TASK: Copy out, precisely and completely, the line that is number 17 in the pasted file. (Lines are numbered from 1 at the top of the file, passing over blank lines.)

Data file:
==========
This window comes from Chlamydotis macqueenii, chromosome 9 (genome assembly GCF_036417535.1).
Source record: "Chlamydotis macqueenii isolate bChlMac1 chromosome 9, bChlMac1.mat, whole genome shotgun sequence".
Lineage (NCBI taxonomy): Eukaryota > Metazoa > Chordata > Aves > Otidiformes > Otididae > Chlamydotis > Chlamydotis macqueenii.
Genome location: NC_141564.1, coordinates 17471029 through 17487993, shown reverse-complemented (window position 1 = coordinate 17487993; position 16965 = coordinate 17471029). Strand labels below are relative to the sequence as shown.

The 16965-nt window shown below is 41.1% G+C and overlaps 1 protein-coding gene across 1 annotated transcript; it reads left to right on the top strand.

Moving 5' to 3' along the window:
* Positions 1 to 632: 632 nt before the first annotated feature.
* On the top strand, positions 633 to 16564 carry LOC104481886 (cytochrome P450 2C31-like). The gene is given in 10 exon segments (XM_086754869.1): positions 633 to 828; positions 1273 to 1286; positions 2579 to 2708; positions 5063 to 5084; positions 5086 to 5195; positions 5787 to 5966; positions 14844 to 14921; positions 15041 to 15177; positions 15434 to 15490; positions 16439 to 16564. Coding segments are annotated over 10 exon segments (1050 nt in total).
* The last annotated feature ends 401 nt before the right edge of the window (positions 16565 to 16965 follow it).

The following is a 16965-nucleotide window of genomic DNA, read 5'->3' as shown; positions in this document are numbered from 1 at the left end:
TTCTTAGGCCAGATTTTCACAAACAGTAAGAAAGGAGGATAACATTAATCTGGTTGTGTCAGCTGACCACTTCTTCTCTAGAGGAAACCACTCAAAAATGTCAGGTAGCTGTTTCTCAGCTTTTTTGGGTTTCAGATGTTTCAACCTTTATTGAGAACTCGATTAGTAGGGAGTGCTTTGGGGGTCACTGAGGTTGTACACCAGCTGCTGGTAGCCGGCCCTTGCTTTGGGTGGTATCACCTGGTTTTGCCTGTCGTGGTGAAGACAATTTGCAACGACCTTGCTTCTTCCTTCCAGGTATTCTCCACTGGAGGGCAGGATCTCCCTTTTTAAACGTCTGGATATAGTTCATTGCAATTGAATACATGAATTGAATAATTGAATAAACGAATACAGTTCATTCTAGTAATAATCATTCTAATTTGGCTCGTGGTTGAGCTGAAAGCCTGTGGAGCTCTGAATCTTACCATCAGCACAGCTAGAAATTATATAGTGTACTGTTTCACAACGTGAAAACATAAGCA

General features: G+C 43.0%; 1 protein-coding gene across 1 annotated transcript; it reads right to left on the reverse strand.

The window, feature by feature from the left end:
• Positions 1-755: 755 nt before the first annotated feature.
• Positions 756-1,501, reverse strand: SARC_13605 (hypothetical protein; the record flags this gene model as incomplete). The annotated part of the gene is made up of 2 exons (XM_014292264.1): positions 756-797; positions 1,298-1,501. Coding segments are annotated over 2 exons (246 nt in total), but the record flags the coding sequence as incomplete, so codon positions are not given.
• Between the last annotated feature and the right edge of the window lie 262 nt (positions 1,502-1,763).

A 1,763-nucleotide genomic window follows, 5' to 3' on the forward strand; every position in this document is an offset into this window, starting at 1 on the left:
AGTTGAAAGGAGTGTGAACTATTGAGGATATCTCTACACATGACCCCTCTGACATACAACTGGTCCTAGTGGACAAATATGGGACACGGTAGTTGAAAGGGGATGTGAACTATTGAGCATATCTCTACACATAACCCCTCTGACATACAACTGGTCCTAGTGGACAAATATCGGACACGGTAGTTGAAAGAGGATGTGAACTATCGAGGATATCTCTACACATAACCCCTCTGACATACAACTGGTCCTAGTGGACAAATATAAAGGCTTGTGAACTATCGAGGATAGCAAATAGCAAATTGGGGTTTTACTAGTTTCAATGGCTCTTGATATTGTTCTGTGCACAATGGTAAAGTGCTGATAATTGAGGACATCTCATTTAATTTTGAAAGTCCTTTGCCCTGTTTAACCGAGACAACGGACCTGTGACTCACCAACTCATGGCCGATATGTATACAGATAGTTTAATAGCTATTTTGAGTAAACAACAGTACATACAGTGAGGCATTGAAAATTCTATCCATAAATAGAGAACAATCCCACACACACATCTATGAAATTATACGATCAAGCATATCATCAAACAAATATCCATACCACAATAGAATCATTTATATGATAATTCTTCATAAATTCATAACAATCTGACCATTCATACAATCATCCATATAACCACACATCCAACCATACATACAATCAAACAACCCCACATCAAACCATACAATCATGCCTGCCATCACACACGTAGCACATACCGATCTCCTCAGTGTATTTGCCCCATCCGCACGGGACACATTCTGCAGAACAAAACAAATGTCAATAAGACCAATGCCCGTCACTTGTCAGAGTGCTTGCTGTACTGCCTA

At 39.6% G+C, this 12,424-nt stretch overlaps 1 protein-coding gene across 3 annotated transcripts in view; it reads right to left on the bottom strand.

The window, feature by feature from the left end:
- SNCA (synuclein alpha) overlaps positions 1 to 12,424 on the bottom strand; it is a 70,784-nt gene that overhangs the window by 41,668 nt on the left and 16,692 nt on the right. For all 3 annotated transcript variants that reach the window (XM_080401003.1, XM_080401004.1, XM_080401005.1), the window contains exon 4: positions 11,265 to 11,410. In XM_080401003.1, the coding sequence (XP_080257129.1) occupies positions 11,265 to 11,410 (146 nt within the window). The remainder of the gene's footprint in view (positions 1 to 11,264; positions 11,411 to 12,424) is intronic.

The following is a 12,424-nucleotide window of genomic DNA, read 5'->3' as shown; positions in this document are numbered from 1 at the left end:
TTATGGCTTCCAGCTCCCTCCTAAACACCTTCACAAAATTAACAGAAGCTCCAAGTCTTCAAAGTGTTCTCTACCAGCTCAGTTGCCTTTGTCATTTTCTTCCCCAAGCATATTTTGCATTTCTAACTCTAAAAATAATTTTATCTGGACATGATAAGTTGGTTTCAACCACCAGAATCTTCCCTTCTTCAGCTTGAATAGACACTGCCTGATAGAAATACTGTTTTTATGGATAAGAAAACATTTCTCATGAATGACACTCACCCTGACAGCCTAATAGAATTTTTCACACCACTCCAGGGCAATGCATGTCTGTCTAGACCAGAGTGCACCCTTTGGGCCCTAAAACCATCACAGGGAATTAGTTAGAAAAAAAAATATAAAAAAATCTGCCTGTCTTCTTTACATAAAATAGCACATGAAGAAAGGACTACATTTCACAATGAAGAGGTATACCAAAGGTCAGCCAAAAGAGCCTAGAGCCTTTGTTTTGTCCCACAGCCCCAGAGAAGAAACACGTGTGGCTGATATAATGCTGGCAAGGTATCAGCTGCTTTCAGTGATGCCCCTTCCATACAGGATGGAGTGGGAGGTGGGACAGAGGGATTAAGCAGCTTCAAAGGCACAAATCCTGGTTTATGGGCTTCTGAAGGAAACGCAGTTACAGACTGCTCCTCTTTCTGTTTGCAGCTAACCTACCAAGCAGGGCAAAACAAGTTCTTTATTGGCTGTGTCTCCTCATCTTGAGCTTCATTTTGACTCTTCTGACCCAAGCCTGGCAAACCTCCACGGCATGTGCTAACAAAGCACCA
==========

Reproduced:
A 1,763-nucleotide genomic window follows, 5' to 3' on the forward strand; every position in this document is an offset into this window, starting at 1 on the left: